And that Monday, I reported to work.  I split my time between my two non-governmental organizations (see a previous post for descriptions of what they do) and I’ve spent the past few weeks learning more about them.  I’ve read through previous grant proposals and reports, strategic plans, board minutes, and all the materials you’d expect from an NGO.  I’m impressed with how much they have accomplished, on very little funding, and I’m looking forward to working with the staff of each to improve their financial sustainability and effectiveness.  This is especially important now, because international aid to Botswana has been steadily declining and the outlook for reversing that trend is bleak.

When I’m not at work, I’m learning about my new community.  I try to walk everywhere, and I love greeting everyone.  Give it a try the next time you’re walking in your community!  It’s about a 45-minute walk from my new house to the village center, so if I don’t have time or it’s too hot (it’s been in the 90s), I walk out to the main road, put out my hand and usually within five minutes, I’ve caught a ride on a khombi (a minibus that holds 20 people or so) for 3.5 pula (35 cents).  Not only is it cheap and easy, it’s a great way to practice my Setswana (and get marriage proposals).

My landlady knows (and often is related to) everyone, and every weekend we have something to attend, in addition to church on Sundays (I downloaded a Setswana Bible app to my phone so I can follow along).  Peace Corps also provided us with 258 questions that we are supposed to ask of people in our village, and then compile their responses into a Community Assessment.  I spent a morning at the delightful museum in our village.  Here are some shots from the museum, which is housed in Motse’s first school…a gorgeous building perched on a hillside high above the village.  Baba went to school there, and she had to climb the hill every day with a bucket of water on her head.

I also have Setswana lessons twice a week.  Kena le morutabana ka Setswana.  O bidiwa Fani.  (I have a Setswana teacher.  Her name is Fani).  She’s a cousin of Baba’s, as is one of my bosses, and Botswana’s Minister of Education and Skills Development (and its first female High Court judge), Unity Dow.  Unity also is an author, and I’m reading one of her novels, Juggling Truths, which I highly recommend for a glimpse of the life of a young girl in Botswana in the 1960s.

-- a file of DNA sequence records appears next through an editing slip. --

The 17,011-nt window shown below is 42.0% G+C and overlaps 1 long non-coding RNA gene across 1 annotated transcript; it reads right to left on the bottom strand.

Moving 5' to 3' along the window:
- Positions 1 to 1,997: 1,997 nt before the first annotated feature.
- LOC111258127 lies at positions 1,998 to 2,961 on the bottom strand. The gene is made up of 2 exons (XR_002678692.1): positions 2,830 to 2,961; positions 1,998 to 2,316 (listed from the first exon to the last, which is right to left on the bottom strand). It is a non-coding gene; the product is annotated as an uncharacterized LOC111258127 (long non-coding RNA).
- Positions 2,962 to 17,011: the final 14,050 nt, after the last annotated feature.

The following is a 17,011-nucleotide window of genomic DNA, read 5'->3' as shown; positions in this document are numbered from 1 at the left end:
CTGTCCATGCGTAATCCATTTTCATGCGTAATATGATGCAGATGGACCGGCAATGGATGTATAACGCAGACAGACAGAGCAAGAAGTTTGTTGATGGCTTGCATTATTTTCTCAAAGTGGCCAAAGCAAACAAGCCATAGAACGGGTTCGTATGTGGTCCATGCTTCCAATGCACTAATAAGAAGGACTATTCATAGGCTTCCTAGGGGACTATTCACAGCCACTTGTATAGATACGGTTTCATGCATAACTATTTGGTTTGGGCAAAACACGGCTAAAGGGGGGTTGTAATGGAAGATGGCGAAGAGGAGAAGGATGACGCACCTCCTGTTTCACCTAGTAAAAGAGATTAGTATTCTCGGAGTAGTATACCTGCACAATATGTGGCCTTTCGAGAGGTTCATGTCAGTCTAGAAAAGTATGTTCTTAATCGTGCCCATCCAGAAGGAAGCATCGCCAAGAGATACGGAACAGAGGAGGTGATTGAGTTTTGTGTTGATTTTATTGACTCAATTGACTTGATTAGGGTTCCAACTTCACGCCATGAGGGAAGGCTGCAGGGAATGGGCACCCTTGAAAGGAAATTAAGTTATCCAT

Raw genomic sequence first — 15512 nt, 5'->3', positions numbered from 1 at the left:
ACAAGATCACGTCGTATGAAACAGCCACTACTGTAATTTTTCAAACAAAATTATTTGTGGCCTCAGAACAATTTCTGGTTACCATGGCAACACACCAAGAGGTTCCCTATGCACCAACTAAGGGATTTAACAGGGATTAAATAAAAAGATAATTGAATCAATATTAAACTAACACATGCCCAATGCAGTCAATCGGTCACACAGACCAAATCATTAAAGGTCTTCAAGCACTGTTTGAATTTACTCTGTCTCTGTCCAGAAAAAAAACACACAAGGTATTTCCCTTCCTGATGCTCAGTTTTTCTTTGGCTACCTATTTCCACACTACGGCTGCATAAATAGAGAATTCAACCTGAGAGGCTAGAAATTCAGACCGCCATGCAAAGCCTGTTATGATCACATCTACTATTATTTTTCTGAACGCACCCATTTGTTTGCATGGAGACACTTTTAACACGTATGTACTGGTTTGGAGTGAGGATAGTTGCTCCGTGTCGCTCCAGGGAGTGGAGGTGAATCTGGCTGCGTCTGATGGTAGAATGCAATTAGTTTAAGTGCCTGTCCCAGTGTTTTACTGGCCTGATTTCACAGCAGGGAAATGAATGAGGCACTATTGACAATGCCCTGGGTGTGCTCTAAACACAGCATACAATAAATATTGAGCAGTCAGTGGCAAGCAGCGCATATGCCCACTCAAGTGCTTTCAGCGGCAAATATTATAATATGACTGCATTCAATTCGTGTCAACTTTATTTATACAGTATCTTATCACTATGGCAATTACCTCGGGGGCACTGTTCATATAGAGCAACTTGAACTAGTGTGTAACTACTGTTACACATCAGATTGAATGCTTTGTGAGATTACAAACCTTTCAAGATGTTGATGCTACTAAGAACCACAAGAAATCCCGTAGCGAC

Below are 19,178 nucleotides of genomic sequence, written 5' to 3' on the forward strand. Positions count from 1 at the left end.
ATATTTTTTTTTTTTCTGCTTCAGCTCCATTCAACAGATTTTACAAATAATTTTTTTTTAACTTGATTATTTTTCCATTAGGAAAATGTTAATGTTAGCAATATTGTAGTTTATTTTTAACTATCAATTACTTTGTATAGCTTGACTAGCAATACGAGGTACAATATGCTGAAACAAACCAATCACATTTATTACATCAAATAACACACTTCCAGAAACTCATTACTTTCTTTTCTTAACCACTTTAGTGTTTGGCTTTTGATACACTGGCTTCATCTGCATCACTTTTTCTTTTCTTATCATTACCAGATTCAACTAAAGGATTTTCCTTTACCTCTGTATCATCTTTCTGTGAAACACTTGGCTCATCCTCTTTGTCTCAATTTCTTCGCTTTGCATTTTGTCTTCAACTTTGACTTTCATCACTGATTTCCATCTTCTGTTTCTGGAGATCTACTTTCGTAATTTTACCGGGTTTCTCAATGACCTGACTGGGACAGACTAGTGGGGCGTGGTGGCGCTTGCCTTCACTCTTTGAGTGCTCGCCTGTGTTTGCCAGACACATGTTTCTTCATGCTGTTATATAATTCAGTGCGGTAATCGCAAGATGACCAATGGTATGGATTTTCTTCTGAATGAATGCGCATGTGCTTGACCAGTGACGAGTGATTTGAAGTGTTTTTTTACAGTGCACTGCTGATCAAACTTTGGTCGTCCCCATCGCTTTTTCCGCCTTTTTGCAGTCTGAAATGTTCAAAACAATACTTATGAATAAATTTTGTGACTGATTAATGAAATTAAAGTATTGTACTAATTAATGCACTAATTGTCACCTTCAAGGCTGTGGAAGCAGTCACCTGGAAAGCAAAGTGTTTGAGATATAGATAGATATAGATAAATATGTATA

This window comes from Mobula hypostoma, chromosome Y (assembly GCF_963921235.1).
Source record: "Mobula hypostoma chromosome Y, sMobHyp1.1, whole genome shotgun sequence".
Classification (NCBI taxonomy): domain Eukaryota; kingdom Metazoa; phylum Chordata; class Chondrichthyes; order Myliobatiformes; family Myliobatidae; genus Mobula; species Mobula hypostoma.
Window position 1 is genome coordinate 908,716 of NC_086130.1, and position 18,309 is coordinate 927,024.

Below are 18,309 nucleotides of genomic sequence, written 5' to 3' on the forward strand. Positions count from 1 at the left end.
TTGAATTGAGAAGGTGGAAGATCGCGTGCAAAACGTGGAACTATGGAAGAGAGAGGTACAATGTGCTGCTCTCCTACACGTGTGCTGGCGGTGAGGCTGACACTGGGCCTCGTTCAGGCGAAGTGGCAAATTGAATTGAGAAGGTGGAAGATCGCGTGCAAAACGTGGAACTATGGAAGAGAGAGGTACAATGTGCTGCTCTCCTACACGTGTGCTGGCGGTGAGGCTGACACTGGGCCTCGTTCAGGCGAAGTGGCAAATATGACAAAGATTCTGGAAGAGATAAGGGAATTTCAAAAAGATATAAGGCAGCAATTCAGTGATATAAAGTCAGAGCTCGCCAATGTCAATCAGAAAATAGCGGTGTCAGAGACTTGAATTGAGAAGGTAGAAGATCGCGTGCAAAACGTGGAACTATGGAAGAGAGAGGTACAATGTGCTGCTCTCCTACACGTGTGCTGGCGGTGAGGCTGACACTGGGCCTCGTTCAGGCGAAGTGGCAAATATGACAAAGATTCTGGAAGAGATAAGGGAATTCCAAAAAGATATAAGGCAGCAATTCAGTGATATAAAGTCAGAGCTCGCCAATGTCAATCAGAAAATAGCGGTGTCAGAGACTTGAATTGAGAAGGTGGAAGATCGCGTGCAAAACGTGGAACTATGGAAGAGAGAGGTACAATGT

I love this picture. Baba and I went out for a walk after an afternoon thunderstorm and these women were sweeping up the jacaranda petals in their yard. We went to a wedding there the next weekend.

There’s so much I want to tell you, but my time at the internet café is almost over.   If you have questions you’d like me to answer, please post a comment or send an email.  And, if you feel compelled, packages of dark chocolate and dark coffee are very welcome (email me for my new address, please!).  Mail takes at least one month (and closer to two months) to arrive, so I apologize if you’ve sent something and I haven’t acknowledged it.  Here’s a photo from the Motse Post Office, where I waited to pick up the first package to make it through.  Thanks, Dennis O!

 

 

 

 

 

 

 

4 Replies to “Swearing In and Settling In”

  1. I enjoy reading about your daily life and all that you do. You are an amazing person and thanks so much for sharing your adventures!

  2. Amy,
    Fascinating reading.
    I expect to be in your part of the world in May for 3 weeks, doing a Mts bike tour of Madagascar…..Dan

  3. Such a wonderful update! I also love that photo of the brilliant jacari petals. And the Above Average ladies. And your tours with Baba. I also didn’t realize what Bots18 meant, I thought it was somehow related to 2018… I hope my last chocolate/coffee mailing arrives soon, I’ll get another one in the mail!

  4. Susie, How are you mailing packages there? When I went to the PO mine was $108!! Now it still sits on my table. It is about 112 pounds. Even if I put it in a flat rate box and reduced the contents in half, it is $73.